Even though I’ve lived in DC for eight years now, I’ve never stopped considering myself a New Yorker. I grew up on Long Island, where my older siblings raised me to be a Yankees fan, a moniker that I have worn on my sleeve wherever I’ve moved. But when I woke up on April 14th of this year, the day of the Washington Nationals Home Opener, something changed. Giddy with excitement and anxious to get through the day (and this from a person who generally equates waking up for work with waking up out of a coma), I knew right then that a small part of me had finally become a Washingtonian.
I think I lasted until nearly 4:00 at work that day, though my spotty long-term memory may be rewriting history in my favor. The platform of the Metro that I usually took home this afternoon seemed more crowded than usual, and when the doors slid open on the inbound train to DC I got my first taste of a sub-culture that had literally been born that day. What was normally a sparsely populated train of weary commuters returning home from their Northern Virginia jobs today was a buzzing sea of red hats and shirts that were all having the same conversation. I felt like I was riding the D train to Yankee Stadium during the postseason, and aside from those first few days of the NHL playoffs when we pretend that the Capitols might actually advance to Round 2, I had not experienced anything like it before in DC. It occurred to me how awful it would have felt at that moment had I simply been taking the train home instead of making my way to RFK Stadium.
For the past month, the Nationals home opener had been the hottest ticket in town. Seats had been held back when the rest of the individual games went on sale in hopes of retaining some bait to lure in additional season ticket purchases. By the time they were finally available to the general public, the supply had been depleted not only by season ticket holders, but lottery winners, promotional giveaways, Congresswomen’s husband’s drinking pals, and the usual crowd of the entitled that haunt the city. In fact, only single tickets were left for us mere baseball fans.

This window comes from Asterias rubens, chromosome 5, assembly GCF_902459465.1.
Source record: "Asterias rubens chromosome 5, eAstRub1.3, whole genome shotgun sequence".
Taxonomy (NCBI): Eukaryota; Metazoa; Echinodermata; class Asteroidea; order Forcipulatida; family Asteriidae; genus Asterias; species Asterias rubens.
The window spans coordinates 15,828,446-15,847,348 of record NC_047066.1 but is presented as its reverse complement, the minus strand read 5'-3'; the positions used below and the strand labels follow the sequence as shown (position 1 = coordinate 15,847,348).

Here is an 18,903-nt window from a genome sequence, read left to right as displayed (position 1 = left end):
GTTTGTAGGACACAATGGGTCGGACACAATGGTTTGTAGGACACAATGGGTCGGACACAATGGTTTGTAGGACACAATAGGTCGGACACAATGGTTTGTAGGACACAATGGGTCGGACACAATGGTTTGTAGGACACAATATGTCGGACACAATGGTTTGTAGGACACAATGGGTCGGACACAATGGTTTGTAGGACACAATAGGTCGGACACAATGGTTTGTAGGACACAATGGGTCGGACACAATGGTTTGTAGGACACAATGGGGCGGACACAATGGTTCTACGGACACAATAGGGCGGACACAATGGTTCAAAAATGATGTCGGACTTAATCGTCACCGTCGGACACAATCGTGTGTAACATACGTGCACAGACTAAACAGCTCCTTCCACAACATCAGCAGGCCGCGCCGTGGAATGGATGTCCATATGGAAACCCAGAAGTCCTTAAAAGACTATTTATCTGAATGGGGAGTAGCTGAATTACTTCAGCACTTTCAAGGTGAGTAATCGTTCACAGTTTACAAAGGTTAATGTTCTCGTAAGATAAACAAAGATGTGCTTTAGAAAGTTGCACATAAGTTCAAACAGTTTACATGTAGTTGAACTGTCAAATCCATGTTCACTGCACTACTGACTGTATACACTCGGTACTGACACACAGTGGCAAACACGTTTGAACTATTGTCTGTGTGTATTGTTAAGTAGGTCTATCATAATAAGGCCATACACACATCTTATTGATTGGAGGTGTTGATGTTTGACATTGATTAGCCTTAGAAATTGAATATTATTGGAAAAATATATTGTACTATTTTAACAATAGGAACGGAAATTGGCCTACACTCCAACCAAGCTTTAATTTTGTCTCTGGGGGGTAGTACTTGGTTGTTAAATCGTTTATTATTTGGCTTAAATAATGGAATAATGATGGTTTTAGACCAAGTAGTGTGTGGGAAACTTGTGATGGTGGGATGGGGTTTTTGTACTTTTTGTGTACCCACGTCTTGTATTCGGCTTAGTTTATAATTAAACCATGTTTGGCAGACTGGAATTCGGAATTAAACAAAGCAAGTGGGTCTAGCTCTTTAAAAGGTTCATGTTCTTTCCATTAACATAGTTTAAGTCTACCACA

And yet I was never quite alone that night. In a packed Metro train, I managed to carve out a bit of space next to Stan, an older gentleman who claimed to be playing hooky from his post at the National Zoo. Stan held season tickets for the Washington Senators and had attended their last game in DC before that incarnation of the franchise moved to Texas in 1971. Tonight he would catch the very next home game, a moment for which he had waited 34 years. During our conversation, I never mentioned to Stan that I had waited merely a year and a half, basically the time since leaving my Camden Yards-friendly job in Maryland for one in Arlington, Virginia that separated me from weeknight Orioles games by an extra city’s worth of traffic. I didn’t feel as if my joy that the next homestand had finally arrived was any less than Stan’s at that point. We were both going to a baseball game. Tonight. In DC.
Amid the carnival atmosphere outside the stadium I met my friend Mike, whose 9-year old son Dana was playing in the makeshift amusement park of inflatable slides and slow-pitch target practice. Forced to pay Ebay prices for tickets, Mike, a native of the area could only bring one of his children to the game. Though I likened this to a Sophie’s Choice, Mike explained that 4-year old Alex might be too young to appreciate the event anyway. Knowing Mike was a big baseball fan, I asked Dana if his dad had taken him to a lot of Orioles games.
Had he been to any baseball games?
This is your first baseball game???
Dana was getting in from Day 1. He would be the first of his generation to be raised a Nationals fan.
After passing through the metal detector (a precaution for the President that would be dropped after tonight’s game), I watched the opening ceremonies from my infield upper reserve seat behind home plate. Brand new season ticket holders (aren’t they all?) Ken and Rick, who sat to my left, revealed to me how pleased they were with their seat selections, and we all agreed that RFK cleaned up surprisingly well for an infrequently used soccer venue. The packed house of diehard locals exploded as the festivities began and I—a transplant New Yorker steadfast Yankees fan—I could feel myself morphing into one of them with every cheer.